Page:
Growing Medium: Cork produces good results. I have also used Melaleuca species for their slightly better water holding properties and rough bark. Some sparse moss around the roots is helpful to protect them while they establish on the mount.

Growth Habit: Slow root and leaf growth over the coldest part of winter. Leaf growth is quite vigorous once temperatures start moving into the 20’s. Growth slows during very hot weather, usually sometime in January. Growth resumes again in autumn, with a burst of new root growth. Spikes appear around April and flowering occurs during September.

Comments: A fantastic miniature species with small sprays of beautifully fragrant flowers. Once established they are easy to care for if watering is kept up over summer.

Sarcochilus hirticalcar

Climate Tolerance: This species does not seem to adapt to our dry climate. I have achieved good results using a cheap mini hot house inside my shade house. I kept the door closed, but not zipped up to allow minimal ventilation. The temperatures get very hot during summer, but they seem fine with it as long as the humidity is maintained. They will show heat stress by dropping older leaves, and will die very quickly. Root damage can occur if the humidity is too low, even in cool weather.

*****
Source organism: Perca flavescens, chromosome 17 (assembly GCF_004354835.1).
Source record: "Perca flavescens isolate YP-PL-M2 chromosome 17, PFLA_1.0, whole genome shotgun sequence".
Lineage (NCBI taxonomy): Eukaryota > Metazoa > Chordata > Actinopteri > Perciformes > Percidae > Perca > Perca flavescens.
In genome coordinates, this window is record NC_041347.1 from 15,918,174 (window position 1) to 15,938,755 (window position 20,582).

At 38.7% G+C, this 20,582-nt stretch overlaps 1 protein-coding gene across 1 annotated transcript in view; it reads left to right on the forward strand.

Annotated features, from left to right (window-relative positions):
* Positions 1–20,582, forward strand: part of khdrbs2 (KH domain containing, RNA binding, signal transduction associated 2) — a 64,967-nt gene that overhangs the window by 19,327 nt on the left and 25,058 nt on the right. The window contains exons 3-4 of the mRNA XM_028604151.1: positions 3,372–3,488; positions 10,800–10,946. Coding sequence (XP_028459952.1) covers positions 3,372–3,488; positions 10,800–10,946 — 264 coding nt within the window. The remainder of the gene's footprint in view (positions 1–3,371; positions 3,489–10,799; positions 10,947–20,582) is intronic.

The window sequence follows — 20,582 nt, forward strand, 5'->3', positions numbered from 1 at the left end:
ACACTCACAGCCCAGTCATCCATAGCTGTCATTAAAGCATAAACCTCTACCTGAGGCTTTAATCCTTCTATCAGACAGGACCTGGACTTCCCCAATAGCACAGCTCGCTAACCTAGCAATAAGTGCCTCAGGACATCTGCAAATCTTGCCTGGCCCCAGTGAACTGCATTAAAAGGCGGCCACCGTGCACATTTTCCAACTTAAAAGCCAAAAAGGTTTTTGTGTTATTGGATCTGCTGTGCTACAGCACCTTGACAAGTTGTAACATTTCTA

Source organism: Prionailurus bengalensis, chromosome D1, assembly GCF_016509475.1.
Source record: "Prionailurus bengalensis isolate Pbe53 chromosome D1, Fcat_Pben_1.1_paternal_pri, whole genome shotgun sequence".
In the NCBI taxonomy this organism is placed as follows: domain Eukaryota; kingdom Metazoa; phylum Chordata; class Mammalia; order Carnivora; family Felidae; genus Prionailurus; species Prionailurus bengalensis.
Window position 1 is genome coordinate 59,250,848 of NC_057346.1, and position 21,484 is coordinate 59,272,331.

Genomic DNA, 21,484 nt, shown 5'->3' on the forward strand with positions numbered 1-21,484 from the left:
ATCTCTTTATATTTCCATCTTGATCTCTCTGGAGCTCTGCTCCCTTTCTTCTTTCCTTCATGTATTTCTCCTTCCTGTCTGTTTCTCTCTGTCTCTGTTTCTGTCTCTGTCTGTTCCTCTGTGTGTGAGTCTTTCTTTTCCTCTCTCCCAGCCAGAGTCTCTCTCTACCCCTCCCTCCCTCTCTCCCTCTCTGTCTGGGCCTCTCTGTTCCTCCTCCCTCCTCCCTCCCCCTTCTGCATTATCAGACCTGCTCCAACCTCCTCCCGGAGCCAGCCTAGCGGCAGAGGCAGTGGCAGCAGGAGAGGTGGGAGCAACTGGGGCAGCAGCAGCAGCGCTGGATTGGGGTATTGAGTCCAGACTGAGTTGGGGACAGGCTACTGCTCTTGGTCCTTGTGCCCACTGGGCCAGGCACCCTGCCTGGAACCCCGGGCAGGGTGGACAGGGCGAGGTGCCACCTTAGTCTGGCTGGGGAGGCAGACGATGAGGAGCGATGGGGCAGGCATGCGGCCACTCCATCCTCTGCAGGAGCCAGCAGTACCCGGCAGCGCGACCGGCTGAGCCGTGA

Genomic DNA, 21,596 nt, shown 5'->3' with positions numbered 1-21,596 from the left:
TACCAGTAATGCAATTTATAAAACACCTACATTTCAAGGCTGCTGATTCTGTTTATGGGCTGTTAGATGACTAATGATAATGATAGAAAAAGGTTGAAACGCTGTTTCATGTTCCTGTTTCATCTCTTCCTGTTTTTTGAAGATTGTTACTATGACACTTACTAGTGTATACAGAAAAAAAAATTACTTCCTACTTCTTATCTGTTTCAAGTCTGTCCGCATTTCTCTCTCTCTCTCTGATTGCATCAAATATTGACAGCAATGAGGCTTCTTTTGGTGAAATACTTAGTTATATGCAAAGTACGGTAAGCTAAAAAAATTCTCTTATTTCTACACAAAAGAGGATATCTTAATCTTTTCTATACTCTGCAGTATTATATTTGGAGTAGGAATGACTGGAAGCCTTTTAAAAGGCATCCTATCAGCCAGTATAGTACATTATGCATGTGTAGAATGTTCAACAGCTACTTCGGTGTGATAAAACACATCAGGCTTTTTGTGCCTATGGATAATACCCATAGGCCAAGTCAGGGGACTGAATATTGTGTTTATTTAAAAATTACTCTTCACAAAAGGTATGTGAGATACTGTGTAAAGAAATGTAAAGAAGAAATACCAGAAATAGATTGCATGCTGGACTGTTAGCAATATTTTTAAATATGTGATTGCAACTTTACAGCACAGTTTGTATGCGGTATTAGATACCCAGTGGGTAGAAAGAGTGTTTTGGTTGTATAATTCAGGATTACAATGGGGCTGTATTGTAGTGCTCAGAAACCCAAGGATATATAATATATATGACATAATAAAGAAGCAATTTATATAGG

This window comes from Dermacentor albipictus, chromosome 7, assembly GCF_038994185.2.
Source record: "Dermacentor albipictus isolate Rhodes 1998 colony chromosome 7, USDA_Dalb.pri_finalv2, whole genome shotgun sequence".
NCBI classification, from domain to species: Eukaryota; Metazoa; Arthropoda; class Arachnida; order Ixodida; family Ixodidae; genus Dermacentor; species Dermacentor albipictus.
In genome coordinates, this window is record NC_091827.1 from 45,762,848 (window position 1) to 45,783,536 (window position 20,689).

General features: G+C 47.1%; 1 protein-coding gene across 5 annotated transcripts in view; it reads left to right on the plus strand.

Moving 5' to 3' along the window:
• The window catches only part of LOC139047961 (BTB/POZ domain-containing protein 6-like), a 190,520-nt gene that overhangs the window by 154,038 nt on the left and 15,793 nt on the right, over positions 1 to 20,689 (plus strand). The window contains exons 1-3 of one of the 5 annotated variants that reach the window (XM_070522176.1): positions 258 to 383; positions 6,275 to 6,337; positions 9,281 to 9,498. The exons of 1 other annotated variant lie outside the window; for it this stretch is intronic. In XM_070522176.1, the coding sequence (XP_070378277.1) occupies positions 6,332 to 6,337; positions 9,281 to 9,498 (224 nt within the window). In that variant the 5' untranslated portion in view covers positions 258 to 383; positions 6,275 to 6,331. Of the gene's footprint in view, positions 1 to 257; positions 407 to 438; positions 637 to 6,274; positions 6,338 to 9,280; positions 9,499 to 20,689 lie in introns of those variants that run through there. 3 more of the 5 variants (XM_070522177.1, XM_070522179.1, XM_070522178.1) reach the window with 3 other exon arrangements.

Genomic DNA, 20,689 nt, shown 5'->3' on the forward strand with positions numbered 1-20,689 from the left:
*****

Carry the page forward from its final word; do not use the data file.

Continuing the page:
Lighting: A northerly aspect suits them well. Keep them a good metre or more from the shade cloth to avoid sun damage to the leaves.

Watering & Feeding: They relish my feeding and watering scheme, producing good strong roots.

Growing Medium: Cork produces good results. I have also used Melaleuca species for their slightly better water holding properties and rough bark.

Growth Habit: Growth occurs over the whole year due to the warm conditions of the mini hot house. It is slower over winter, but still quite active compared to other species. My plants were too small to flower last year.

Comments: A challenging species to maintain in Adelaide. Once conditions are favourable, growth is vigorous.

Sarcochilus falcatus

Climate Tolerance: One of the most heat tolerant of the small Sarcs. They will show heat stress by dropping older leaves. Some root tip damage can occur in extreme heat, but is harmless.Lighting: I have grown them successfully in a range of lighting conditions, even with a southerly aspect. Even lighting over the course of the day will keep them from moving towards the strongest light. Keep them a good metre or more from the shade cloth to avoid sun damage to the leaves.

Watering & Feeding: They relish my feeding and watering scheme, producing roots twice the width of existing roots prior to purchase.

Growing Medium: Cork and Callistemon produce good results, but Melaleuca species seem to encourage an extensive root system. Some sparse moss around the roots is helpful to protect them while they establish on the mount.

Growth Habit: Slow root and leaf growth over the coldest part of winter. Leaf growth is quite vigorous once temperatures start moving into the 20’s. Growth slows during very hot weather, usually sometime in January. Growth resumes again in autumn, with a burst of new root growth. Spikes appear around February-March and flowering occurs during September.